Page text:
Meanwhile, Covid-19 infections are soaring across the UK, with nearly 4,000 new cases announced on September 16 and outbreaks in more than 1,000 schools.

In Parliament, Rees-Mogg said:

“The issue of testing is one where we have gone from a disease that nobody knew about a few months ago to one where nearly a quarter of a million people a day can be tested.

“And the prime minister is expecting that to go up to half a million people a day by the end of October.

“And instead of this endless carping saying it’s difficult to get them, we should be celebrating this phenomenal success of the British nation in getting up to a quarter of a million tests for a disease that nobody knew about until earlier in the year.

“That is a success of our scientists or health experts and of our administration.”

This Site stated earlier that apparently the only way to be sure of a test in Rees-Mogg’s Tory UK is to pay for it – or to be a member of Parliament like him.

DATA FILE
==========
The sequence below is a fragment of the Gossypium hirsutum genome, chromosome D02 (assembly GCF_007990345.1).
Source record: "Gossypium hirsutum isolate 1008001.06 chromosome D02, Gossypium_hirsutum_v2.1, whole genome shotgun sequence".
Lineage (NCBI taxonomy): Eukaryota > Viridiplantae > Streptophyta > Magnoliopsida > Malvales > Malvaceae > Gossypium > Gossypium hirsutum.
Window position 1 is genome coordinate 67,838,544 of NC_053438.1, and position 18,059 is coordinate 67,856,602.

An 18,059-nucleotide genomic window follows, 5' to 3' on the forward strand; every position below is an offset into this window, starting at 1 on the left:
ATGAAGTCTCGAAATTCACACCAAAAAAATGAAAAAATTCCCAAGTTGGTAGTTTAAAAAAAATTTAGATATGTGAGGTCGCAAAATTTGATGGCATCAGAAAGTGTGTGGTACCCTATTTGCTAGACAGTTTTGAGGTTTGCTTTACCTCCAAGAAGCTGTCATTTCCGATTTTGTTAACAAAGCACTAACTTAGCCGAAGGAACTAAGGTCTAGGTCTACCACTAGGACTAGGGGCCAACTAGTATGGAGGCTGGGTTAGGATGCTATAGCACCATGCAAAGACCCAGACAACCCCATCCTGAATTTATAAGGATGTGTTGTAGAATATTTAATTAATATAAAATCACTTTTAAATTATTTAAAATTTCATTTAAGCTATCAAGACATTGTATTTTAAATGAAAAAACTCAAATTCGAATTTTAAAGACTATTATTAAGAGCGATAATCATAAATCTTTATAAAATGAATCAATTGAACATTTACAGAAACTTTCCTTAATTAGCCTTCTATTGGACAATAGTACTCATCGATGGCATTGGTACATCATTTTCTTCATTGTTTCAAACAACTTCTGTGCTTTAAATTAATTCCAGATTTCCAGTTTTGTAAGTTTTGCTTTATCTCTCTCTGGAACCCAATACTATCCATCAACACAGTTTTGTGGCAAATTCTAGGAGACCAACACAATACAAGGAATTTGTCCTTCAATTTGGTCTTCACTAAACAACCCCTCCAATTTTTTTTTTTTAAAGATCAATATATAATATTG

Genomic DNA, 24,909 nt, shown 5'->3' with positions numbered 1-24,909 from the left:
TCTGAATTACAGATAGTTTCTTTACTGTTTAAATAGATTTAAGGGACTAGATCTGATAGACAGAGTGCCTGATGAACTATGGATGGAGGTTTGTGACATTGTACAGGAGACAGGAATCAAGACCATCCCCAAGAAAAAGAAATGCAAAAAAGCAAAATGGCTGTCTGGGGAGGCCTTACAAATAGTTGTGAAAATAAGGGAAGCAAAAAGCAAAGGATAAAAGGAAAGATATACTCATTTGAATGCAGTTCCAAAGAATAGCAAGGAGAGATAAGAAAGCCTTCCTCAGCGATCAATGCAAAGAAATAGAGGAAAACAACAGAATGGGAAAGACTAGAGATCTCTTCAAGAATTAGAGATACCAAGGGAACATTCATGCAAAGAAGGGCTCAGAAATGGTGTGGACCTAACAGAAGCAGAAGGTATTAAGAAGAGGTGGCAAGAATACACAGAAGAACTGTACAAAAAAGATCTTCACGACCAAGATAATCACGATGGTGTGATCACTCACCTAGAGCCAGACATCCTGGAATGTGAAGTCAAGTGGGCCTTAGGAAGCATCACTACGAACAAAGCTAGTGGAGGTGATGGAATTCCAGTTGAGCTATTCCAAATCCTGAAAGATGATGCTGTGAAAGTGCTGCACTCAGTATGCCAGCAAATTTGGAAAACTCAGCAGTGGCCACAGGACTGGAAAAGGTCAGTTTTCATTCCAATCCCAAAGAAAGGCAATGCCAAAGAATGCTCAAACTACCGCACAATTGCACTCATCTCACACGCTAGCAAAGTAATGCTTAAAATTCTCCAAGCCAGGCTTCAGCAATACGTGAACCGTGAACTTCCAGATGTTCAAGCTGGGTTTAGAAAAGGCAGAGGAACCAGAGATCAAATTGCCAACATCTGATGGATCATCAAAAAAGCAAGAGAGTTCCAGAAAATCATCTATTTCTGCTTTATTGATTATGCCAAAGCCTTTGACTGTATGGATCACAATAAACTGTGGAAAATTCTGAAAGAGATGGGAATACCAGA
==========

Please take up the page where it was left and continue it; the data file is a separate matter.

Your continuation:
To that, we can now add that pupils at private schools can also be sure of a test – even if they don’t have any symptoms.

This is embarrassing for Rees-Mogg and the government as they had been “carping” about asymptomatic people clogging up the testing system.

Ordinary people have leapt to point out the obvious inconsistency:

Oleg here has all the discussion we need:

You wrote the book in a single sentence there, Oleg!

People who need Covid tests are being denied them because the children of the rich were given privileged access.

And the government that is presiding over this corruption convinced many of us who are going without that they were the best people for the job.

It’s bad enough that those people lack intelligence; now, thanks to this decision, the Tories are robbing them of their health as well.

Source: Coronavirus: Jacob Rees-Mogg criticises ‘carping’ over tests – BBC News

If Eton isn’t reopening until at least September, why the hurry to bring back state schools?

Closed: and apparently Eton won’t be open to pupils until at least September.

Don’t you think it’s a bit strange?

I mean, if it was safe to reopen schools at the beginning of June, you’d think the recipients of the most expensive education in the United Kingdom would be desperate to get their noses back to the grindstone. Wouldn’t you?

And their parents – many of whom are, I’m sure, inhabiting chairs in Boris Johnson’s cabinet – would be lining up to send them.